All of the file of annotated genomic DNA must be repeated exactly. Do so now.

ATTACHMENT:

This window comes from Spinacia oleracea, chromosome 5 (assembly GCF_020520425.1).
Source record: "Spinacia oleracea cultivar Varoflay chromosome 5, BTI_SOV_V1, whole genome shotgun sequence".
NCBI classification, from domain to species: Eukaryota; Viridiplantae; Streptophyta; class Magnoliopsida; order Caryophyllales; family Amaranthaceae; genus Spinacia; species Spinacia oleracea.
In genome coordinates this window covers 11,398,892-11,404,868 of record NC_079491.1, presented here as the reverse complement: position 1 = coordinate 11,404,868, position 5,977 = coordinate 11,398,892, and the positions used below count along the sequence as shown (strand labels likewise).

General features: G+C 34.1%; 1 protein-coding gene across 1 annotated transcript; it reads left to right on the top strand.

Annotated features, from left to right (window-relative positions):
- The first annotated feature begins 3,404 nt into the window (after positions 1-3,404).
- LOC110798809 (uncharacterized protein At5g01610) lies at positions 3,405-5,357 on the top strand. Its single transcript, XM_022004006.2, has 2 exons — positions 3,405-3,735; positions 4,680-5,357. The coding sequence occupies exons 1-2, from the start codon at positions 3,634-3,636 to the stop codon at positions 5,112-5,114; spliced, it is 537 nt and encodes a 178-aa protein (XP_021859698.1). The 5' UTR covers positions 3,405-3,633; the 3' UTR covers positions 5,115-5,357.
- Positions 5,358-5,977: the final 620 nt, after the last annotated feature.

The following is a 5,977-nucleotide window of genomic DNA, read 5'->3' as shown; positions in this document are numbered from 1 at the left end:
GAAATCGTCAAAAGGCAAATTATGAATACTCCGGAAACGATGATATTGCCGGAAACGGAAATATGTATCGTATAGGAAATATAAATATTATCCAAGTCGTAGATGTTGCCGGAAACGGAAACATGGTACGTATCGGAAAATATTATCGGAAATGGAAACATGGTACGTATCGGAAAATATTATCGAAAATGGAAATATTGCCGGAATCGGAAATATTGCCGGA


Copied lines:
This window comes from Spinacia oleracea, chromosome 5 (assembly GCF_020520425.1).
Source record: "Spinacia oleracea cultivar Varoflay chromosome 5, BTI_SOV_V1, whole genome shotgun sequence".
NCBI classification, from domain to species: Eukaryota; Viridiplantae; Streptophyta; class Magnoliopsida; order Caryophyllales; family Amaranthaceae; genus Spinacia; species Spinacia oleracea.
In genome coordinates this window covers 11,398,892-11,404,868 of record NC_079491.1, presented here as the reverse complement: position 1 = coordinate 11,404,868, position 5,977 = coordinate 11,398,892, and the positions used below count along the sequence as shown (strand labels likewise).

General features: G+C 34.1%; 1 protein-coding gene across 1 annotated transcript; it reads left to right on the top strand.

Annotated features, from left to right (window-relative positions):
- The first annotated feature begins 3,404 nt into the window (after positions 1-3,404).
- LOC110798809 (uncharacterized protein At5g01610) lies at positions 3,405-5,357 on the top strand. Its single transcript, XM_022004006.2, has 2 exons — positions 3,405-3,735; positions 4,680-5,357. The coding sequence occupies exons 1-2, from the start codon at positions 3,634-3,636 to the stop codon at positions 5,112-5,114; spliced, it is 537 nt and encodes a 178-aa protein (XP_021859698.1). The 5' UTR covers positions 3,405-3,633; the 3' UTR covers positions 5,115-5,357.
- Positions 5,358-5,977: the final 620 nt, after the last annotated feature.

The following is a 5,977-nucleotide window of genomic DNA, read 5'->3' as shown; positions in this document are numbered from 1 at the left end:
GAAATCGTCAAAAGGCAAATTATGAATACTCCGGAAACGATGATATTGCCGGAAACGGAAATATGTATCGTATAGGAAATATAAATATTATCCAAGTCGTAGATGTTGCCGGAAACGGAAACATGGTACGTATCGGAAAATATTATCGGAAATGGAAACATGGTACGTATCGGAAAATATTATCGAAAATGGAAATATTGCCGGAATCGGAAATATTGCCGGA